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Countdown to Detroit
Bernhard Langer will doubtless be delighted with the outcome of the European Masters at Crans-sur Sierre. Luke Donald, Langer's wildcard captain's pick, took the laurel with the Spanish duo of Jimenez and Garcia to the fore.

But if Langer is feeling some relief with the form of his squad in the run up to September 17th, the Detroit Police Department must also be regarding European form with more than casual interest. The US as a country may be wholeheartedly behind their team but the Detroit cops must have mixed emotions in anticipating the outcome of the Ryder Cup.

Detroit, one has to understand is a rough ol' town with a long history of hyper-exuberance when it comes to celebrating sporting success. When, for instance, the Detroit Tigers won the World Series in 1984, a taxi was torched. Similarly, carried away on the euphoria of the Detroit Pistons winning the NBA title in 1990, eight people were killed and 65 taken into police custody. For the stability and wellbeing of Detroit, a European victory would be the best outcome of the Ryder Cup matches.

The 2004 playing of the Ryder Cup, just a few miles to the north of the city on the road to Grande Blanc, is not likely to pass peacefully. All the ingredients are there - the hype has begun and something like war has been declared. The USPGA has made it known that Hal Sutton has been instructed to 'win at all costs' and Hal is one of the more literal lads. After George W Bush rallied the troops with his 'Alamo' speech at Brookline in 1999, it was Hal who led the fist pumping charge on the 17th green and had most to say to the press when the Europeans cried foul. Detroit is a blue-collar town with redneck attitudes and Hal is a Detroit kinda' guy with the sort of innate parochialism that goes with stars-and-stripe underpants.

Much of the American press makes the Pittenweem Gazette appear international in outlook. Colloquial they are not and jingoism is a celestially inspired prose style to the hack pen. They know how to sell newspapers in America. One only has to reflect on the US win at Kiawah Island in 1991 when the trumpeting of the 'war on the shore' made it difficult to discern that the outcome of a golf match was the subject of the report and not some international political crisis. Many will recall the US press reports after the outcome at Brookline in 1999 when, dismally, Sam Torrance and his team were subjected to the sort of taunting one finds in a school playground. The US press are not magnanimous in victory.

Of course it will not help matters in Detroit if the US team turn up with stars and stripes head covers on their clubs. It will also be unhelpful if they turn up attired in the patriotic shirts that they wore in 2001 when Ben Crenshaw was in charge. The fact that the team's sartorial performance got more coverage in the US press than the result at the Belfry speaks volumes. Crenshaw may enjoy the reputation of a Texan with a deep interest in the history of the game and a profound respect for its traditions, but the values he propounds were little in evidence in the US team under his captaincy.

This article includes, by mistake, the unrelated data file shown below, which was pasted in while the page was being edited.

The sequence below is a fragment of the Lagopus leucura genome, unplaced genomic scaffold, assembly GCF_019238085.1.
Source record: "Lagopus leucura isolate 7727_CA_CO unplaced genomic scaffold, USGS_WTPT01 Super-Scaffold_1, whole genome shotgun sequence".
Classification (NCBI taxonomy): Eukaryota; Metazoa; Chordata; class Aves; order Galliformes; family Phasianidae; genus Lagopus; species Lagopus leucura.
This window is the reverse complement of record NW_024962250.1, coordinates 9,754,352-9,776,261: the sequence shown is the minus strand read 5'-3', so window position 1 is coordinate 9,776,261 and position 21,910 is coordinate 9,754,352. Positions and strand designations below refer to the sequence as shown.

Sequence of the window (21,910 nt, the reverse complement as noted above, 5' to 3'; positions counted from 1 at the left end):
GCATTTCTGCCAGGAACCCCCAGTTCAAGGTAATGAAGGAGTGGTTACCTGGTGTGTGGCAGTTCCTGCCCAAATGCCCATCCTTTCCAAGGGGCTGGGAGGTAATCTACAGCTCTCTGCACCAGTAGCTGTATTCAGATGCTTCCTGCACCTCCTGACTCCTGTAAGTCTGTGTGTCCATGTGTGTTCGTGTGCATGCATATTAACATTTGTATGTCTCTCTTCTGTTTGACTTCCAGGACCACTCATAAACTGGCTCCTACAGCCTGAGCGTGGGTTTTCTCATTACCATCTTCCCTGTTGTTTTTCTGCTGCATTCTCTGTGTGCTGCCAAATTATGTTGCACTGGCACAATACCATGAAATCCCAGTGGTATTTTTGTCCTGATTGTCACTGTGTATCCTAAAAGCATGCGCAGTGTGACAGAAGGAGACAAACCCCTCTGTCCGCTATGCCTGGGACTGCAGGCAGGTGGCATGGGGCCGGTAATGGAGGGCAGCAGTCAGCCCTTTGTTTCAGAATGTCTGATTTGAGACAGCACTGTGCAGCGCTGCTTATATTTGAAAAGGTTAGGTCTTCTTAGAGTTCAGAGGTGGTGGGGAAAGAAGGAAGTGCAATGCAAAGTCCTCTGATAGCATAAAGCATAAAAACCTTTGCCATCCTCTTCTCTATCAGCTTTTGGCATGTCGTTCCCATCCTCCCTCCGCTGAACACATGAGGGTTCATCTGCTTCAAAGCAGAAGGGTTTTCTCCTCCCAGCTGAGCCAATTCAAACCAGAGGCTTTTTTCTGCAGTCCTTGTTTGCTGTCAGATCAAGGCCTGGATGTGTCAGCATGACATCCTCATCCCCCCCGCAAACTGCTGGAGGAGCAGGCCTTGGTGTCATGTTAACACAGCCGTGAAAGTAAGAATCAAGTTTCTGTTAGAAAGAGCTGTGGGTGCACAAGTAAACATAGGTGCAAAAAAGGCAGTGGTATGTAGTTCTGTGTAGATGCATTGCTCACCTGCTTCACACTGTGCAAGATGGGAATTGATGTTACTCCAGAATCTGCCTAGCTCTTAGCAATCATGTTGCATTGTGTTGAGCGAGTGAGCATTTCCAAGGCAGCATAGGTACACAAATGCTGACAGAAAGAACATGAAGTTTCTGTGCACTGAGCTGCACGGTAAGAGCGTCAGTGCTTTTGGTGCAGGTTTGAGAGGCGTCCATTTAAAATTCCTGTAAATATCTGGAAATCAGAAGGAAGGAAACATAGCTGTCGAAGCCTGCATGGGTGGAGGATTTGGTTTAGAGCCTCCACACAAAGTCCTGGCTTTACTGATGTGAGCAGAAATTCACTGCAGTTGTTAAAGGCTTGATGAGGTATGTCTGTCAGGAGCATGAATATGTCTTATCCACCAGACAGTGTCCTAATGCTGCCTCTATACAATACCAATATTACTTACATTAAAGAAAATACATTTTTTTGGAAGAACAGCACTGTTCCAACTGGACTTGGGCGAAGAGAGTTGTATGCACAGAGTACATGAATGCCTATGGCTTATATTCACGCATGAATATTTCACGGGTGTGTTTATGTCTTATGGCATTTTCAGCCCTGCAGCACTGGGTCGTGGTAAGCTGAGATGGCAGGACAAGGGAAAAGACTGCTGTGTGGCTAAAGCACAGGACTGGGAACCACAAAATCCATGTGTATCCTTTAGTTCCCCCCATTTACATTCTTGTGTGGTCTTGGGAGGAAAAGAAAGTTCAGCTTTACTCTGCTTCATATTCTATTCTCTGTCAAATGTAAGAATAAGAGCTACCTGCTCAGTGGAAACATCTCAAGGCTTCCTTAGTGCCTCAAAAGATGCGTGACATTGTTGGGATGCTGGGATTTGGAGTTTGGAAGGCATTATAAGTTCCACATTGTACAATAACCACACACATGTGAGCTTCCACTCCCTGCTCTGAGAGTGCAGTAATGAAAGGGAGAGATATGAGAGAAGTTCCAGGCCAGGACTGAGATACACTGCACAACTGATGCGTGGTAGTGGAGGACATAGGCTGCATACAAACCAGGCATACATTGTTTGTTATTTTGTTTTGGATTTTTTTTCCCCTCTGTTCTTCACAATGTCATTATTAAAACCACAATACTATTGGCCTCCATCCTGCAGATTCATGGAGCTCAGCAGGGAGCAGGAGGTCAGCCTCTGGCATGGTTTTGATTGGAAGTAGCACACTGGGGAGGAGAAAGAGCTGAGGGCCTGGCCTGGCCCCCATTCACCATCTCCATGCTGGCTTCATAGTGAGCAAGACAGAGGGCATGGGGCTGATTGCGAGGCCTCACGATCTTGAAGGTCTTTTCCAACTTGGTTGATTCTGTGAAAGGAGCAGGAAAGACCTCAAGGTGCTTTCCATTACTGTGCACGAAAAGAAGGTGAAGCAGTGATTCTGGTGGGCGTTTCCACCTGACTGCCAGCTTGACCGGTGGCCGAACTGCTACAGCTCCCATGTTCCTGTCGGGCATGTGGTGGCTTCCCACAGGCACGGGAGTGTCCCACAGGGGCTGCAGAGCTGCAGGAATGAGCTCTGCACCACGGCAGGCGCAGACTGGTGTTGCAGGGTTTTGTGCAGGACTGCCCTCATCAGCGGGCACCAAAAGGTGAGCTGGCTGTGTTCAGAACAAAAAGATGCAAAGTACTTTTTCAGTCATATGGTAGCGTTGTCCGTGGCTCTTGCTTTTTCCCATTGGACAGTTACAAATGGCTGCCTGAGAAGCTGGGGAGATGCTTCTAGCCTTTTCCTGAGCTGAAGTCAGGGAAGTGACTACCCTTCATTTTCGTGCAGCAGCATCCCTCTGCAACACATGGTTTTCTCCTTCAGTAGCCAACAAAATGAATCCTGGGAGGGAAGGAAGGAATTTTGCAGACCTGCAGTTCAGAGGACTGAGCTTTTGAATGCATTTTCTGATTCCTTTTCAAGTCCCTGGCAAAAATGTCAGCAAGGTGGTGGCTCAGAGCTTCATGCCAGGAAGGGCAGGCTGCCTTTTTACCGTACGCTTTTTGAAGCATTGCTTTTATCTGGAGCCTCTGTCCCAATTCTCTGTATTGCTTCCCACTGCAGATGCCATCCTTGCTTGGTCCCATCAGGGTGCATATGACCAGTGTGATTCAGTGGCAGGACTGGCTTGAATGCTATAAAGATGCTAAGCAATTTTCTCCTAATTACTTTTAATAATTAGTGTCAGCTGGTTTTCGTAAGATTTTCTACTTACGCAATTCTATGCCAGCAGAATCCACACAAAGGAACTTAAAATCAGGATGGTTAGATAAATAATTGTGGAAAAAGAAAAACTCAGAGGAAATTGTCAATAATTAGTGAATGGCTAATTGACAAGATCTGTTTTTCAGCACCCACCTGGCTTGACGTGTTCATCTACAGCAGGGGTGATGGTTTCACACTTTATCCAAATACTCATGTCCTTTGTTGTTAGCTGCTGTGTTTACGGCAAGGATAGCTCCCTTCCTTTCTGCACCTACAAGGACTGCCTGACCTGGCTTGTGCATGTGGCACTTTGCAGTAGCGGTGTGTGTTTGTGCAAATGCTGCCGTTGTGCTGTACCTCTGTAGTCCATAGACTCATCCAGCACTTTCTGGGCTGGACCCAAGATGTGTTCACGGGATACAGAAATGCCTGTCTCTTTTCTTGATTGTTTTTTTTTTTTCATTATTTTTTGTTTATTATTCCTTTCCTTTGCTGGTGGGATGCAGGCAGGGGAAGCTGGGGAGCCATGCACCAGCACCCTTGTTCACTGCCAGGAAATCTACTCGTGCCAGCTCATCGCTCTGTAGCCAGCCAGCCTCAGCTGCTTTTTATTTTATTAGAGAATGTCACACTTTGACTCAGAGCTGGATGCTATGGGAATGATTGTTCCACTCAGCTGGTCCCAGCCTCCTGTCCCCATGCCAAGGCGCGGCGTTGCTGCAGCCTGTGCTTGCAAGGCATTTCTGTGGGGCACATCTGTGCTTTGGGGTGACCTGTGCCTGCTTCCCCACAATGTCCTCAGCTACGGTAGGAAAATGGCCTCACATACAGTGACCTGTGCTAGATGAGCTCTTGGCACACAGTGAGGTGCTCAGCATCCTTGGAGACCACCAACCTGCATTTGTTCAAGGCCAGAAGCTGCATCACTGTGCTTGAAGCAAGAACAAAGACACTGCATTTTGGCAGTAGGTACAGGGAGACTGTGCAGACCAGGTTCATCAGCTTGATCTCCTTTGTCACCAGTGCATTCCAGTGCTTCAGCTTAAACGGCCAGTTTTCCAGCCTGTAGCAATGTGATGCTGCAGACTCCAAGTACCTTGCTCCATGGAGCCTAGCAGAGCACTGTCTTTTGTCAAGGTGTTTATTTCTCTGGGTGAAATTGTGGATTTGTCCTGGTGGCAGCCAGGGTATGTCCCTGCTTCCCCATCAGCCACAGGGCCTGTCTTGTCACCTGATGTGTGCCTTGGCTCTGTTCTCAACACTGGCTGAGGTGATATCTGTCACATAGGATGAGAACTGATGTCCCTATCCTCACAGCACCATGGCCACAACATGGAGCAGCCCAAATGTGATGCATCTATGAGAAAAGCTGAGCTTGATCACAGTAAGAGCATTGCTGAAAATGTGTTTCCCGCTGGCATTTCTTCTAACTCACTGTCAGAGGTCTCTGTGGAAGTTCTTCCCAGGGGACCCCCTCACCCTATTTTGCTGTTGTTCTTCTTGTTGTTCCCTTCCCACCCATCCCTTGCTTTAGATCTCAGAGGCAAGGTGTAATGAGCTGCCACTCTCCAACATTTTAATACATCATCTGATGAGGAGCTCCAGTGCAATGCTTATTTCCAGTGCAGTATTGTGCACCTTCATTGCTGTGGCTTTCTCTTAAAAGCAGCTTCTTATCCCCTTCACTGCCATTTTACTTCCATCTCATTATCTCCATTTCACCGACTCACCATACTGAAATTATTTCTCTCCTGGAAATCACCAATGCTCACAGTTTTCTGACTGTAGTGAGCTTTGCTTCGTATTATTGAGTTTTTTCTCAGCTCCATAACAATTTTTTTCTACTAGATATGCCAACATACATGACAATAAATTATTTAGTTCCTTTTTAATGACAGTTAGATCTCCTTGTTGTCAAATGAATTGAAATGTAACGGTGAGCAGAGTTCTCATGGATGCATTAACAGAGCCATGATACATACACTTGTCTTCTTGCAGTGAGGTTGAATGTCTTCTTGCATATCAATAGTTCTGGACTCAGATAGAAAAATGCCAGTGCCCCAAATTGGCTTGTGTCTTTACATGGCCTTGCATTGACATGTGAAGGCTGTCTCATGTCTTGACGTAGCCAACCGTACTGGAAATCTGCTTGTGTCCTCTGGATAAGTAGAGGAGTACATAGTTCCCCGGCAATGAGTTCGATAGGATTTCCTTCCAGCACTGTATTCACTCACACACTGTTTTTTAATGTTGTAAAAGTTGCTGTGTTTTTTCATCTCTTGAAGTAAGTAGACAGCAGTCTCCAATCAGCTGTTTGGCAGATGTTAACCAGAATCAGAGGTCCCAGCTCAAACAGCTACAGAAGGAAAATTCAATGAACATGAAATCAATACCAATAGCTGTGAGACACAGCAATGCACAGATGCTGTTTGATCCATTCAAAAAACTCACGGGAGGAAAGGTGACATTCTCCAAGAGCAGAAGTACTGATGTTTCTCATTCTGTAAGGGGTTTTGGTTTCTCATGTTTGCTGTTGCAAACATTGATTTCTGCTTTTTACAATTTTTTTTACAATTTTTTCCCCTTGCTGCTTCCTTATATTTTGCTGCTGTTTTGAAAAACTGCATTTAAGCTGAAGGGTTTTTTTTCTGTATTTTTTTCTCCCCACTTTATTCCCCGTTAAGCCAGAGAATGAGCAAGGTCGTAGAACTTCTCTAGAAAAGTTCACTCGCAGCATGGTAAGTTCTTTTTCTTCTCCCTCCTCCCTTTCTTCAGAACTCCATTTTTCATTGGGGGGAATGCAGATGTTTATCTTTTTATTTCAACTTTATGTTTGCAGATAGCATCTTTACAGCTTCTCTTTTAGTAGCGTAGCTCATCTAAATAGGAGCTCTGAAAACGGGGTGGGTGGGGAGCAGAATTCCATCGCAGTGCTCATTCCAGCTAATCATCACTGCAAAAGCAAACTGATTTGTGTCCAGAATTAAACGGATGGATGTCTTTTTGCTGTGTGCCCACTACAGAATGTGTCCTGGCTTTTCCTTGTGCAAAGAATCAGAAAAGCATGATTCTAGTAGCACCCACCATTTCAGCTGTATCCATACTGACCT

At this time and in this city, the US team needs someone with the sensitivity of Curtis Strange who made every effort to defuse the jingoism and introduce a modicum of decorum in his tenure as captain. Unlike Couples, Duval and Love, Hal Sutton has not visited the European team room to share pleasantries. Hal is not given to fraternising with the enemy and would like everyone to know it.

Hal Sutton is a rough diamond and his carat value is high. He can scratch glass with a look and in the glasshouse of the Ryder Cup he can cause a great deal of damage. He, more than anyone else can light the blue touch-paper of Detroit and one hopes that someone in the USPGA will be on constant standby with a fire extinguisher.

It won't take much to trigger things in Detroit. Some comic in the crowd may take it upon himself to meddle with Montgomerie - who could be induced to respond. Some beery guy, after one too many, may leap the intellectual divide and associate Thomas Levet with France and that country's stand on Iraq. More likely, however, a succession of high-fives from US partnerships will excite a section of the crowd and stimulate participation, applauding opposition errors and over-whooping the home teams successes. It will certainly be noisy as well as partisan.

The Detroit Police Department will doubtless be hoping that the other, and far less costly, sporting events in the Detroit area that weekend will be more attractive to the rowdy element. But Michigan is golfing country and few with clubs in the garage will want to be seen to miss the big event. The hopes of the Police Department will also have been dented with the news that Tiger Woods is back in the groove. This is Motown and the movers of Motown like nothing better than a cool dude Superstar to support.

It could all be settled so easily. The US PGA could make an appeal and Hal Sutton could remind the press and the 'fans' that golf is a game that used to be played by gentlefolk in America. But one suspects that Hal will not sacrifice his hard man image for the good of the game that made him.


©    6 - SEPTEMBER 2004



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